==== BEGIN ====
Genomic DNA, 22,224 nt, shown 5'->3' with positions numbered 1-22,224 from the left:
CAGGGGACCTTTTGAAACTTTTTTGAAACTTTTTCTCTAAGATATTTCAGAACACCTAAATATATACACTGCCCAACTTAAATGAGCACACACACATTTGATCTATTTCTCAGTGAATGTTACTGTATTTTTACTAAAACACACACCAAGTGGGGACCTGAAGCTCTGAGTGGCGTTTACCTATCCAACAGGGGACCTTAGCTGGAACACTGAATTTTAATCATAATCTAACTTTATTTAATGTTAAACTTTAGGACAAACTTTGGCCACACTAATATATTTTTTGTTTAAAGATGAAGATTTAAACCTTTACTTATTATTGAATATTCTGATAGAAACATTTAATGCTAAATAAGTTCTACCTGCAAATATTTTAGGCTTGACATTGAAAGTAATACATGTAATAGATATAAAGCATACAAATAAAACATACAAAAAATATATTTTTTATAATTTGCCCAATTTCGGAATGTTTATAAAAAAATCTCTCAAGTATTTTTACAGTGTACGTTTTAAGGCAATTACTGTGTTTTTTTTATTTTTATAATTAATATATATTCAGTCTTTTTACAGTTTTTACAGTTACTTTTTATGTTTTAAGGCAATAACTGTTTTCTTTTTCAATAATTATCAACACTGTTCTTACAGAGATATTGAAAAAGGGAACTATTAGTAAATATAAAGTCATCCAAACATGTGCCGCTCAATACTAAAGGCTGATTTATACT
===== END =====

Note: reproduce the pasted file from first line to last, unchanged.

Genomic DNA, 22,224 nt, shown 5'->3' with positions numbered 1-22,224 from the left:
CAGGGGACCTTTTGAAACTTTTTTGAAACTTTTTCTCTAAGATATTTCAGAACACCTAAATATATACACTGCCCAACTTAAATGAGCACACACACATTTGATCTATTTCTCAGTGAATGTTACTGTATTTTTACTAAAACACACACCAAGTGGGGACCTGAAGCTCTGAGTGGCGTTTACCTATCCAACAGGGGACCTTAGCTGGAACACTGAATTTTAATCATAATCTAACTTTATTTAATGTTAAACTTTAGGACAAACTTTGGCCACACTAATATATTTTTTGTTTAAAGATGAAGATTTAAACCTTTACTTATTATTGAATATTCTGATAGAAACATTTAATGCTAAATAAGTTCTACCTGCAAATATTTTAGGCTTGACATTGAAAGTAATACATGTAATAGATATAAAGCATACAAATAAAACATACAAAAAATATATTTTTTATAATTTGCCCAATTTCGGAATGTTTATAAAAAAATCTCTCAAGTATTTTTACAGTGTACGTTTTAAGGCAATTACTGTGTTTTTTTTATTTTTATAATTAATATATATTCAGTCTTTTTACAGTTTTTACAGTTACTTTTTATGTTTTAAGGCAATAACTGTTTTCTTTTTCAATAATTATCAACACTGTTCTTACAGAGATATTGAAAAAGGGAACTATTAGTAAATATAAAGTCATCCAAACATGTGCCGCTCAATACTAAAGGCTGATTTATACT